But aMap.org.uk has juiced up the traditional old flowchart, using the model as the inspiration behind its new online, interactive argument tools. Short for âˆšÂ¢â€šÃ‡Â¨â‰ˆÃ¬argument map,âˆšÂ¢â€šÃ‡Â¨Â¬Ã¹ the start-up offers a more compelling treatment for a boring yet helpful concept.
The aMaps begin with a question. For example, my argument asked, Greater evil: Small talk or petting zoos? From there you trace tiny bubbles following the logic of the argument and counter-argument. Again, my aMap espoused, âˆšÂ¢â€šÃ‡Â¨â‰ˆÃ¬Small talk is worse than getting bit by a rabid goat.âˆšÂ¢â€šÃ‡Â¨Â¬Ã¹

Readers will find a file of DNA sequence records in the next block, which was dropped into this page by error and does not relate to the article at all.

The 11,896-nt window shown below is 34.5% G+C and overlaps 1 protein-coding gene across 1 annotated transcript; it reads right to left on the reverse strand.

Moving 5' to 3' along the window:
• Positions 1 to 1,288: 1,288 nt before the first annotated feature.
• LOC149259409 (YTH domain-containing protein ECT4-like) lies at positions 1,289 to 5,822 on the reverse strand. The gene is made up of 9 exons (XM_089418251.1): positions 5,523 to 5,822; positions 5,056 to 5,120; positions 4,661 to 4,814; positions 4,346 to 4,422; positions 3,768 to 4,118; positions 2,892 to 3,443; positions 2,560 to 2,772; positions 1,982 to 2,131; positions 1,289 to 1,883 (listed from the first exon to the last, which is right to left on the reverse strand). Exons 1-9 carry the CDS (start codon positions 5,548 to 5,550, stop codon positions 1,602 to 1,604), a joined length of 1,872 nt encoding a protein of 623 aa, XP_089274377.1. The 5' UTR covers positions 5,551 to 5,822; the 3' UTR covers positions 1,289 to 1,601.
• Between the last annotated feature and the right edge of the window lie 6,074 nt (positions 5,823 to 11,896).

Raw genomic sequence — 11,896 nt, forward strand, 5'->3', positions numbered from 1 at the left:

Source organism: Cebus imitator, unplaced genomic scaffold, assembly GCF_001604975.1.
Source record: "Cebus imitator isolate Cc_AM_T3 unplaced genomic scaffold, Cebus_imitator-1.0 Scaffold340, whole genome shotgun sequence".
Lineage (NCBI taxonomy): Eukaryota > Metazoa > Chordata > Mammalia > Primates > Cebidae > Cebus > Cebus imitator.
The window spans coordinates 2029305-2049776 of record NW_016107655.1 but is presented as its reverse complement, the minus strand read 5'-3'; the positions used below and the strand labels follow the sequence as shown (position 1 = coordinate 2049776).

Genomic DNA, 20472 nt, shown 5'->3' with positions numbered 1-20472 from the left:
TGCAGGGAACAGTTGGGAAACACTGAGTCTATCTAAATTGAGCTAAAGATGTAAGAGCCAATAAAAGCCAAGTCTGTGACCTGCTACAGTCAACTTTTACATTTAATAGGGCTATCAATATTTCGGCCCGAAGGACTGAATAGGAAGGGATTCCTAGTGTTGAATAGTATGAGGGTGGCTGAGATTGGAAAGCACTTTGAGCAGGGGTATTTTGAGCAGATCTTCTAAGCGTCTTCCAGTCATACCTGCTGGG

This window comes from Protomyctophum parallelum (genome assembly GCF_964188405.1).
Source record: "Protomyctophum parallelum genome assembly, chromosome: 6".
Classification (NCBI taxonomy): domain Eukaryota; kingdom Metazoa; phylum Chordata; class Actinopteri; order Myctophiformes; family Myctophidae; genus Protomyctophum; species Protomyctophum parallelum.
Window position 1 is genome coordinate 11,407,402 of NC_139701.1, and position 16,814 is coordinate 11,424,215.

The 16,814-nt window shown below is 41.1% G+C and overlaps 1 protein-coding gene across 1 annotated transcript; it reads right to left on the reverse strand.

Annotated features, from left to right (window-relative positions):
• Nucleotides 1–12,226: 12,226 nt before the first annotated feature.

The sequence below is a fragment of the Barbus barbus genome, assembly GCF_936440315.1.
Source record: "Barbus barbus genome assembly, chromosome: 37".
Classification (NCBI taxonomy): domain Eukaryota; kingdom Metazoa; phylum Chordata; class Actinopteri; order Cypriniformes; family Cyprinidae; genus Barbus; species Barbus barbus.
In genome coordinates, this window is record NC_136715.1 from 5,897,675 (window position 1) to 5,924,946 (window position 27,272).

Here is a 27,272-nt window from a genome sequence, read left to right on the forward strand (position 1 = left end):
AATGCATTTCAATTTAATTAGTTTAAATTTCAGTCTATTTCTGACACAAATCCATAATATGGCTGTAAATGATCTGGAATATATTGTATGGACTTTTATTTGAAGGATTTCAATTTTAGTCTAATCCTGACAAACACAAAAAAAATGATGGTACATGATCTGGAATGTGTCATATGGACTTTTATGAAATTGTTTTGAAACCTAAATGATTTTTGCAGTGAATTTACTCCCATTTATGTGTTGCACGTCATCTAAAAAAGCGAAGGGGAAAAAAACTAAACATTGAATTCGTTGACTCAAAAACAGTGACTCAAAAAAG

The aMaps actually come in two different versions: D.I.Y. online maps that you can start yourself, send to friends to finish and embed as widgets; as well as pocket-size aMaps, which you can buy from their website. The consumer footprint ranges everywhere from college stoner buddies looking to debate the universeâˆšÂ¢â€šÃ‡Â¨â€šÃ‘Â¢s finer points, to do-gooder professors looking to engage students with the next generation of teaching tools.
This is definitely one of those sites you need to check out in person, as describing it with words is a bit cumbersome. But the concept is unique and the execution is slick. And even though the site is British, that probably means it will automatically become more popular in the States. How else can you explain Guy Ritchie and some of the others? Is aMap the Beatles of flowcharts? Maybe. Hopefully the partners won’t break up from each other and have to pay out millions for a couple years being together.